Monday, June 20, 2011

Beauty as a terrifying predicament.

Frozen(2010)/ Shivajee Chandrabhushan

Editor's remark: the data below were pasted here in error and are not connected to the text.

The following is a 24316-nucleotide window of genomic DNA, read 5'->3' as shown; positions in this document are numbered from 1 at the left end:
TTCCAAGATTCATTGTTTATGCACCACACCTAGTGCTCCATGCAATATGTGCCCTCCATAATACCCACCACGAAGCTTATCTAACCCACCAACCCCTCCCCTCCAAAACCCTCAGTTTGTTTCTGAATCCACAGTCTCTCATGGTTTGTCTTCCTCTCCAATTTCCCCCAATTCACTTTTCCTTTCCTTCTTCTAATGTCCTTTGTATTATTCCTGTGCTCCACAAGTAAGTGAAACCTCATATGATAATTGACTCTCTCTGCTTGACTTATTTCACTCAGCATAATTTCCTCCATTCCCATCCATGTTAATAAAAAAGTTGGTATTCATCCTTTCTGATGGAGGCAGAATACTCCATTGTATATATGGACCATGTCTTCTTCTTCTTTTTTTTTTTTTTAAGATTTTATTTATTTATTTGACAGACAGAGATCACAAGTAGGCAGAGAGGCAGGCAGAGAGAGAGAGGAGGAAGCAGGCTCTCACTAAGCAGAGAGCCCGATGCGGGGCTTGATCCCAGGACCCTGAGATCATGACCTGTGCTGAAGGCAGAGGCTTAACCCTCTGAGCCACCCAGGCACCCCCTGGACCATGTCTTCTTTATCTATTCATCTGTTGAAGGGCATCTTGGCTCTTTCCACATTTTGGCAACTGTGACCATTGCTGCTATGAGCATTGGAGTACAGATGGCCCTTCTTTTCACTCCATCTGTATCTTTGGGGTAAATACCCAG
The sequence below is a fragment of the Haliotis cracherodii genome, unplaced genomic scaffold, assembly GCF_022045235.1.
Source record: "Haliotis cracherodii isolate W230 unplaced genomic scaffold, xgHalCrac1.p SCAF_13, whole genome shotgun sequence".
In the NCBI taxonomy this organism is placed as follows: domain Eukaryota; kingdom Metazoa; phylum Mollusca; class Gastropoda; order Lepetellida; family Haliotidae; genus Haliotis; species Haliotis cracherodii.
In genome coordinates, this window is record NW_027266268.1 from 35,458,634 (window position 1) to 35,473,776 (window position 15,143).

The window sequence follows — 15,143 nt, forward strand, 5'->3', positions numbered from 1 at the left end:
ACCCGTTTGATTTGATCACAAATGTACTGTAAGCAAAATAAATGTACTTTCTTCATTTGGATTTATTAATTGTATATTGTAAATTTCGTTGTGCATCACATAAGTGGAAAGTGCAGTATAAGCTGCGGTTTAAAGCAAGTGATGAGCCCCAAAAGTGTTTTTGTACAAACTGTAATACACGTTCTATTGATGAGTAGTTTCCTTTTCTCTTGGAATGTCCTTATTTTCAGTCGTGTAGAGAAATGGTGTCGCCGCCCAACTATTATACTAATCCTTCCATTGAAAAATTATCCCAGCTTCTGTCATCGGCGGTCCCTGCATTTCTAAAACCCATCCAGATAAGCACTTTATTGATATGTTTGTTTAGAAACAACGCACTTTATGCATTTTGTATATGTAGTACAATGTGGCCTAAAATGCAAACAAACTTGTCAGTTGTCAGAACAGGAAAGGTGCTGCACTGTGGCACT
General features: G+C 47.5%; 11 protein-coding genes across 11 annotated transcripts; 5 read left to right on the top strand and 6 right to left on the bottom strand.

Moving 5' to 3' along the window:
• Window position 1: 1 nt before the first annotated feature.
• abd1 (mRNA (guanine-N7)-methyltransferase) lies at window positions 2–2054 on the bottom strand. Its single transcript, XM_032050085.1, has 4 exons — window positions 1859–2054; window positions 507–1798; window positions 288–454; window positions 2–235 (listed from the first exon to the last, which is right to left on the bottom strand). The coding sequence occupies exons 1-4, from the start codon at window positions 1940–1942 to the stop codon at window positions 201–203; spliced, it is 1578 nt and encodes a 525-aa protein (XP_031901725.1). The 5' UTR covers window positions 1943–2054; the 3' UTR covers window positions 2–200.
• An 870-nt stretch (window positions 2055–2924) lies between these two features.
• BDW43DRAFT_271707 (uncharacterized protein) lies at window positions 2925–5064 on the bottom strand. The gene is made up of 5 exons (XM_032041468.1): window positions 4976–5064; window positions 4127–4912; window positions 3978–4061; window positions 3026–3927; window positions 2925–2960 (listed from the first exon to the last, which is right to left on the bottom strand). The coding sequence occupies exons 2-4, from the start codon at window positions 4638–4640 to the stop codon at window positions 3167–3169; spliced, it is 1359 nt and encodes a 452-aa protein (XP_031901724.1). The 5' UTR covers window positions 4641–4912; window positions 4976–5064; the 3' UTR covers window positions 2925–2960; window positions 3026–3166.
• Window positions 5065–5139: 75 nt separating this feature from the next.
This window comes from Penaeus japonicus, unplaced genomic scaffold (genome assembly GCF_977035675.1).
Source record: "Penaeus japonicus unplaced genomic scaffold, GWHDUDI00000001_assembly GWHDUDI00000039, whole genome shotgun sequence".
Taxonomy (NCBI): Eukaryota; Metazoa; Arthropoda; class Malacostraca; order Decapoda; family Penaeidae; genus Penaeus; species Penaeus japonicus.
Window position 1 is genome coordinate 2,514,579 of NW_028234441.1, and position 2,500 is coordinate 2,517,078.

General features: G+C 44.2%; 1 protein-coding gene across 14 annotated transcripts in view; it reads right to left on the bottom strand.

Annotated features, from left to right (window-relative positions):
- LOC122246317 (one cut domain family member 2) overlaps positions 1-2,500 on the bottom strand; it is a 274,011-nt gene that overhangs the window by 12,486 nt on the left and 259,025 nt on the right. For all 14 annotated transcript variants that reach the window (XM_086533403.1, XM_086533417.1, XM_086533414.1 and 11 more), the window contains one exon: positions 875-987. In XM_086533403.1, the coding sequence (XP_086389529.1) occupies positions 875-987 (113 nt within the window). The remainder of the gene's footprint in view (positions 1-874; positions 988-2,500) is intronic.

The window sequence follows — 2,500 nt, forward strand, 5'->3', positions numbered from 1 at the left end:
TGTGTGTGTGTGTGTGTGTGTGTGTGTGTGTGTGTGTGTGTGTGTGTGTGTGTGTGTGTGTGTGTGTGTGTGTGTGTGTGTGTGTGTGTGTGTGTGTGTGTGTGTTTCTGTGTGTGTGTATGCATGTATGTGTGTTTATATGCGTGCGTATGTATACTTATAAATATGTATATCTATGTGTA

The problem with Frozen is that it functions under burdensome notions of ‘beauty’ and ‘loveliness’ – as if it itself is perennially overwhelmed by its own ‘excellence’. Unlike many other directors of independent films, the greatest issue Chandrabhushan faces is not an alacrity of choice(s), but an abundance of it – therefore, his task as an independent director is not as much as creation of a path, but negotiation of one. Filmed entirely in the fantastically beautiful desert of Ladakh, Chandrabhushan could point his camera in any direction, and emerge with a ‘great shot’ – this is only the beginning of his problems. He decides also to shoot in stark black-and-white digital – thereby smudging each image into a high-contrast binary dialectic between light and shadow; black and white, and nothing in between. As a result, the film has many great-looking images, but no great image. Lastly, he chooses also to engage immensely the process of color correction, wherein he further escalates the black towards a richer-digital black and white towards a uranium-flash – eventually, the images from his film look overtly contemplated, as if each one of them was frozen, grabbed, printed and then hung onto the wall above the DI suite, and then altered to a state where each looked ‘beautiful’ or ‘lovely’. But a landscape is eventually a landscape, and nothing more; its mere ontological appeal, i.e., its inherent ability to look ‘beautiful’ through a viewfinder may result in a problem of the very common sort: indulgence. A filmmaker may, when presented with umpteen opportunities to shoot a ‘good shot’, lose sight of his larger objective, instead believing the shot at hand to be the ultimate purpose of his endeavor – therefore assuming the role of a photographer who seeks to perfect a moment in time, instead of a cinema-director, who must perfect a capsule in time. As a result of the same, Frozen is really about nothing – and while a meandering narrative is a noble aim – it clearly is not the aim of this film, which wants to tell a wholly mainstream story, but cannot, because the director cannot resist the temptation of fretting over incidents that impede the flow of his story, if only to get a ‘good shot’.

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